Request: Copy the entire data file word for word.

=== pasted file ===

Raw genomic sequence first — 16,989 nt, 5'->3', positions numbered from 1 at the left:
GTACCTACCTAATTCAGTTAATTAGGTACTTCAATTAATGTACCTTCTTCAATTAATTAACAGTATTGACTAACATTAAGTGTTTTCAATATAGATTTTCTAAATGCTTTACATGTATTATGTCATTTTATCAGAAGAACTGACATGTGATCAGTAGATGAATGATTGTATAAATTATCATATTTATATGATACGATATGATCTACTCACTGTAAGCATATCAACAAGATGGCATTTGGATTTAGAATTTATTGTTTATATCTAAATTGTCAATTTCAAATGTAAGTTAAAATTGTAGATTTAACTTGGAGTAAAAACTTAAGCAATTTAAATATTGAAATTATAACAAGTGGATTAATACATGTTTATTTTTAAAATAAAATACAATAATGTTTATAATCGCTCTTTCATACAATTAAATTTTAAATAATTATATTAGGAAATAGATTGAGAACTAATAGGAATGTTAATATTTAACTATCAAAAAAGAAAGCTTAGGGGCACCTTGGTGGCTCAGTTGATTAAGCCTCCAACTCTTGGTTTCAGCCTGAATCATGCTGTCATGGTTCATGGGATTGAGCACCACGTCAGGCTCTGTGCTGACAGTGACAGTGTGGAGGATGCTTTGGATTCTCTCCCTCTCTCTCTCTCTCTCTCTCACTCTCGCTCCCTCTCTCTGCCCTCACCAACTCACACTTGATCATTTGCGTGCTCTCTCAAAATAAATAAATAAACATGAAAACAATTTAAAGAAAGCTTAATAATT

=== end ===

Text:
Raw genomic sequence first — 16,989 nt, 5'->3', positions numbered from 1 at the left:
GTACCTACCTAATTCAGTTAATTAGGTACTTCAATTAATGTACCTTCTTCAATTAATTAACAGTATTGACTAACATTAAGTGTTTTCAATATAGATTTTCTAAATGCTTTACATGTATTATGTCATTTTATCAGAAGAACTGACATGTGATCAGTAGATGAATGATTGTATAAATTATCATATTTATATGATACGATATGATCTACTCACTGTAAGCATATCAACAAGATGGCATTTGGATTTAGAATTTATTGTTTATATCTAAATTGTCAATTTCAAATGTAAGTTAAAATTGTAGATTTAACTTGGAGTAAAAACTTAAGCAATTTAAATATTGAAATTATAACAAGTGGATTAATACATGTTTATTTTTAAAATAAAATACAATAATGTTTATAATCGCTCTTTCATACAATTAAATTTTAAATAATTATATTAGGAAATAGATTGAGAACTAATAGGAATGTTAATATTTAACTATCAAAAAAGAAAGCTTAGGGGCACCTTGGTGGCTCAGTTGATTAAGCCTCCAACTCTTGGTTTCAGCCTGAATCATGCTGTCATGGTTCATGGGATTGAGCACCACGTCAGGCTCTGTGCTGACAGTGACAGTGTGGAGGATGCTTTGGATTCTCTCCCTCTCTCTCTCTCTCTCTCTCACTCTCGCTCCCTCTCTCTGCCCTCACCAACTCACACTTGATCATTTGCGTGCTCTCTCAAAATAAATAAATAAACATGAAAACAATTTAAAGAAAGCTTAATAATT